I've seen him in a number of films and always liked him. He has a certain sameness about his characters but it fits the story lines.

Todd Mason said...

Barbra Streisand apparently plays a nicer version of herself in most roles; Bette Midler often in the last decade or so a nastier version, I gather (not knowing these people makes the judgment a bit difficult...there's that often-quoted Cary Grant line about how he'd certainly like to be "Cary Grant" as well). But such one-noteness often suggests the limits of acting ability, though of course typecasting is at least as much a factor (Susie Essman is probably never going to get to play the doting grandmother nor the charmingly seductive middle-aged woman).

Todd Mason said...

Goldblum is usually a welcome presence for me, and many of the items cited (and the likes of LAW AND ORDER: CRIMINAL INTENT, wherein he and Saffron Burrows were probably the tallest cop team ever, at least on US tv) were certainly elevated (as much as they could be...INDEPENDENCE DAY and JURASSIC PARK weren't going to be improved much by anything or anyone)...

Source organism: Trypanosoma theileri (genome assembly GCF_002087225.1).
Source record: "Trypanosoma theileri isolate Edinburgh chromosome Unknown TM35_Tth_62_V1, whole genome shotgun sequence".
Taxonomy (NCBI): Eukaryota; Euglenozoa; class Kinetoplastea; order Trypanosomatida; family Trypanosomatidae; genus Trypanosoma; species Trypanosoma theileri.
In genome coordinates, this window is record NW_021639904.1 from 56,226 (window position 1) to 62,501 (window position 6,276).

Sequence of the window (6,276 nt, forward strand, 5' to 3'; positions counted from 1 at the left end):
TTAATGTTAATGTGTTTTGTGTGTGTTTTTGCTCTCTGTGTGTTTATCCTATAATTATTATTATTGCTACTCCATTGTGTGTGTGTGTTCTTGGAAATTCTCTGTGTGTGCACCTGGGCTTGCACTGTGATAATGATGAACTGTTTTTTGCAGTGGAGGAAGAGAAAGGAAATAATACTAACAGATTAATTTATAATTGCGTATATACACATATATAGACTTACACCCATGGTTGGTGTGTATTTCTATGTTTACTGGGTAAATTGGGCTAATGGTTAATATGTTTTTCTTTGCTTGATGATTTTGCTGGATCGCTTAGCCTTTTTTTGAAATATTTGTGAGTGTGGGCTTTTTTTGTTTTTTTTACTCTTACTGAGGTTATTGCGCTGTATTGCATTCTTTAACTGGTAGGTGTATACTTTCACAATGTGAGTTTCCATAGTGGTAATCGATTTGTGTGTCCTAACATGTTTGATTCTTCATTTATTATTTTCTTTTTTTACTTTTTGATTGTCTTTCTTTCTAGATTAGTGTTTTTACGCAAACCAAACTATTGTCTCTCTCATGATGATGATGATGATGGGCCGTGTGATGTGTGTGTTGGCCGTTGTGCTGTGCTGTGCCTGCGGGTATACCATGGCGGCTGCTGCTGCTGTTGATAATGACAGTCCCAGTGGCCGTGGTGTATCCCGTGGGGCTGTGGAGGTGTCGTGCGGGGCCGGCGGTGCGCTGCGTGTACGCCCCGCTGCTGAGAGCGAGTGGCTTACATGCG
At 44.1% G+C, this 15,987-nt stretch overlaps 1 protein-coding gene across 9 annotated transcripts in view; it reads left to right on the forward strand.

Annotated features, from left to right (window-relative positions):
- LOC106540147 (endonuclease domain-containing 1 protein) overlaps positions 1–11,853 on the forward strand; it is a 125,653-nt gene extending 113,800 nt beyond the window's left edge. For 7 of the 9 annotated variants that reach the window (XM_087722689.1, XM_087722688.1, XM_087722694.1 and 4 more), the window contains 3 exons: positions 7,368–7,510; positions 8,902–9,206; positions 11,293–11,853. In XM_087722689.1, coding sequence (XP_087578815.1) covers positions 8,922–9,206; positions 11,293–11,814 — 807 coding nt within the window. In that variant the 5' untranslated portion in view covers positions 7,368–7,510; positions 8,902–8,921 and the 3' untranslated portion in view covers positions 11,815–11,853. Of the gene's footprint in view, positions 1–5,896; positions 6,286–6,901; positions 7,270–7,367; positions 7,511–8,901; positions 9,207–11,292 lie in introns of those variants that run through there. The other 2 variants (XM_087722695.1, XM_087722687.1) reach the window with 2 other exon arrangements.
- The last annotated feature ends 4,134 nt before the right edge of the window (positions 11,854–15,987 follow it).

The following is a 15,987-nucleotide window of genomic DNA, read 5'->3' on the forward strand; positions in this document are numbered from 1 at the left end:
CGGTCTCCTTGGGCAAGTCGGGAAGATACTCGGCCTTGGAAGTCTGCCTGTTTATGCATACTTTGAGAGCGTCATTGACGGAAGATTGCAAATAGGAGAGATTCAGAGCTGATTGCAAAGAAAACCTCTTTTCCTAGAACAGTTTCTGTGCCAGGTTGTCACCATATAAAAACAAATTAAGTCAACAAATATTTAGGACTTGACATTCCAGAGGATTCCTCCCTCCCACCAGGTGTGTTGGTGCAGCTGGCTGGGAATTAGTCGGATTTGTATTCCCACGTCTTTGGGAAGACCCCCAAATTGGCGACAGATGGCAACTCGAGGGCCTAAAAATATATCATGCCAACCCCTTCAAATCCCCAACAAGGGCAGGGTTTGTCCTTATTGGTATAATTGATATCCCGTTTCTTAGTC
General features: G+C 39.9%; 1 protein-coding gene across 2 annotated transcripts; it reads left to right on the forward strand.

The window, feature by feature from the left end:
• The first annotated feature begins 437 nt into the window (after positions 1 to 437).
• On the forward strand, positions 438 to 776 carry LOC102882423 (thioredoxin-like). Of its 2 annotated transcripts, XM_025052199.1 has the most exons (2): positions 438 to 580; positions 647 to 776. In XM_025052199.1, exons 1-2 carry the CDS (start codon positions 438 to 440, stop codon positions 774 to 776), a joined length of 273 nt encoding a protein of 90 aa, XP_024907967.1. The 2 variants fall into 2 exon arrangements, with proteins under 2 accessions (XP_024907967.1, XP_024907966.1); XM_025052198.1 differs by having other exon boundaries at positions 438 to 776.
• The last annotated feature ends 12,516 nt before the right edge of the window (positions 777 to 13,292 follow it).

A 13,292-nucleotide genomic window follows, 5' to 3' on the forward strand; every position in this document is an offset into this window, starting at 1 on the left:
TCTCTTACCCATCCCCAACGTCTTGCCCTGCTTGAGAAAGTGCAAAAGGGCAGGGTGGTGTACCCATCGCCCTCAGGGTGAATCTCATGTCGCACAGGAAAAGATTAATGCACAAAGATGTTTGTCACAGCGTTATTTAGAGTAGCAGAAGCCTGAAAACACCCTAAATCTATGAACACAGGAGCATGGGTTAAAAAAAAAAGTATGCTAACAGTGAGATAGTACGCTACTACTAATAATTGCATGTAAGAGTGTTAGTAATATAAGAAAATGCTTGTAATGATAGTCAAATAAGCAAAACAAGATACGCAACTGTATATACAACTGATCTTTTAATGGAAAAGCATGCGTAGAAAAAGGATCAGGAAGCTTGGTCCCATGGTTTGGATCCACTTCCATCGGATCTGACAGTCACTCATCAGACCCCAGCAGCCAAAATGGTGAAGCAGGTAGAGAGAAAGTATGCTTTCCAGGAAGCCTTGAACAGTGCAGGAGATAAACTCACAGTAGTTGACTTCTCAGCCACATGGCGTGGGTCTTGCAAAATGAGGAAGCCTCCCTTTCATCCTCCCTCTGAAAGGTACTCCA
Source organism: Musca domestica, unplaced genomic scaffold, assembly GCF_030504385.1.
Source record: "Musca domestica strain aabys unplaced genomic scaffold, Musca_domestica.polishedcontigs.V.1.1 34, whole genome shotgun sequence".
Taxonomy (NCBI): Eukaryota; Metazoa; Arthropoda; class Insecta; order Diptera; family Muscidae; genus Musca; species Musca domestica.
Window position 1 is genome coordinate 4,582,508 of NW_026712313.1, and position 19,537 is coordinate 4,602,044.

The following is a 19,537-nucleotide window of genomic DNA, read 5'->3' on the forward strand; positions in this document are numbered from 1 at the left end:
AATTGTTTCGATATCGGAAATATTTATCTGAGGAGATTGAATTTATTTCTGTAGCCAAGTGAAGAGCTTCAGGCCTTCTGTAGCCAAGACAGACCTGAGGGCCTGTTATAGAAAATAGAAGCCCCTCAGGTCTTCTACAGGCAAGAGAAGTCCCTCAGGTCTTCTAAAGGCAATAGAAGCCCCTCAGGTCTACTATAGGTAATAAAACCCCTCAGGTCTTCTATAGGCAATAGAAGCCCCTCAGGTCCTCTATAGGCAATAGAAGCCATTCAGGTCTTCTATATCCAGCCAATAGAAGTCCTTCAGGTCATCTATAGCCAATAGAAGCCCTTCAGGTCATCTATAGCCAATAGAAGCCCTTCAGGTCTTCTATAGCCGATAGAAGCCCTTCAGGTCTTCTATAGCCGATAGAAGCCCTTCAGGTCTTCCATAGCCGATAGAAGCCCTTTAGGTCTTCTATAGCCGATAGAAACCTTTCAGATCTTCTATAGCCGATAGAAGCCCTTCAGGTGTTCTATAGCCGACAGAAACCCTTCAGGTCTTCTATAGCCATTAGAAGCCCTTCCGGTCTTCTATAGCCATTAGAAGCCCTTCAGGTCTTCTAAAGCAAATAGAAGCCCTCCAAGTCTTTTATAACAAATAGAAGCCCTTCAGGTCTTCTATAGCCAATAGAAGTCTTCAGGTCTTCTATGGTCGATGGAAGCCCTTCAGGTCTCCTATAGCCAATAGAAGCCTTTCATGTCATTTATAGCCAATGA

Todd Mason said...

TENSPEED AND BROWNSHOE, btw...

Todd Mason said...

Nope, I'm wrong. TENSPEED AND BROWN SHOE.

Anonymous said...

Jackie has always been a huge (no pun) Goldblum fan and will watch him in anything. And of course INDEPENDENCE DAY is one of her favorite movies that she will watch any time it pops up, which is often.

The one I wasn't expecting that turned out to be something I liked was THE TALL GUY. Who knew Emma Thompson could be funnt back then?

Another worth checking out is BETWEEN THE LINES - John Heard, Lindsay Crouse, Goldblum, Bruno Kirby.